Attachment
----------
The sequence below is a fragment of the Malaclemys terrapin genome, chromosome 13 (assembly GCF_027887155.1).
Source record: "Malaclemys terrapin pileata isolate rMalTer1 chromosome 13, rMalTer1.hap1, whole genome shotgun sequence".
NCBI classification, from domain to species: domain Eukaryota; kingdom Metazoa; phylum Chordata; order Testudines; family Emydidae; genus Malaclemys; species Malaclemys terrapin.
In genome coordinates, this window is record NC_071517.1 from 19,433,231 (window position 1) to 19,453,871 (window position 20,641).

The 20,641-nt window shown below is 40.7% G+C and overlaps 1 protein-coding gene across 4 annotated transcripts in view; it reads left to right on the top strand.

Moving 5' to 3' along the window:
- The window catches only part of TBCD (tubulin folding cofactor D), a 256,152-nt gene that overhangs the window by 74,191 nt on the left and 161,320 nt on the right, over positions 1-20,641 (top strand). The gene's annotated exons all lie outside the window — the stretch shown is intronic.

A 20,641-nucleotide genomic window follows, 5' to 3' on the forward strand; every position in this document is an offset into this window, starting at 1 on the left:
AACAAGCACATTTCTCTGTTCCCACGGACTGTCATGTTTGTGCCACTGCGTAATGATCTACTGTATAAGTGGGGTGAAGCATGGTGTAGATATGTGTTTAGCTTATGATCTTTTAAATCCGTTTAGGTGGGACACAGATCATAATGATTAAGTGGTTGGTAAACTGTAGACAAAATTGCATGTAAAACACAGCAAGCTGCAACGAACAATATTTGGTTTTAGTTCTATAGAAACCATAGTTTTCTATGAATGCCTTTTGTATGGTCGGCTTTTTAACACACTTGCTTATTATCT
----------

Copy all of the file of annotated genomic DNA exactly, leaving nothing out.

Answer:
The sequence below is a fragment of the Malaclemys terrapin genome, chromosome 13 (assembly GCF_027887155.1).
Source record: "Malaclemys terrapin pileata isolate rMalTer1 chromosome 13, rMalTer1.hap1, whole genome shotgun sequence".
NCBI classification, from domain to species: domain Eukaryota; kingdom Metazoa; phylum Chordata; order Testudines; family Emydidae; genus Malaclemys; species Malaclemys terrapin.
In genome coordinates, this window is record NC_071517.1 from 19,433,231 (window position 1) to 19,453,871 (window position 20,641).

The 20,641-nt window shown below is 40.7% G+C and overlaps 1 protein-coding gene across 4 annotated transcripts in view; it reads left to right on the top strand.

Moving 5' to 3' along the window:
- The window catches only part of TBCD (tubulin folding cofactor D), a 256,152-nt gene that overhangs the window by 74,191 nt on the left and 161,320 nt on the right, over positions 1-20,641 (top strand). The gene's annotated exons all lie outside the window — the stretch shown is intronic.

A 20,641-nucleotide genomic window follows, 5' to 3' on the forward strand; every position in this document is an offset into this window, starting at 1 on the left:
AACAAGCACATTTCTCTGTTCCCACGGACTGTCATGTTTGTGCCACTGCGTAATGATCTACTGTATAAGTGGGGTGAAGCATGGTGTAGATATGTGTTTAGCTTATGATCTTTTAAATCCGTTTAGGTGGGACACAGATCATAATGATTAAGTGGTTGGTAAACTGTAGACAAAATTGCATGTAAAACACAGCAAGCTGCAACGAACAATATTTGGTTTTAGTTCTATAGAAACCATAGTTTTCTATGAATGCCTTTTGTATGGTCGGCTTTTTAACACACTTGCTTATTATCT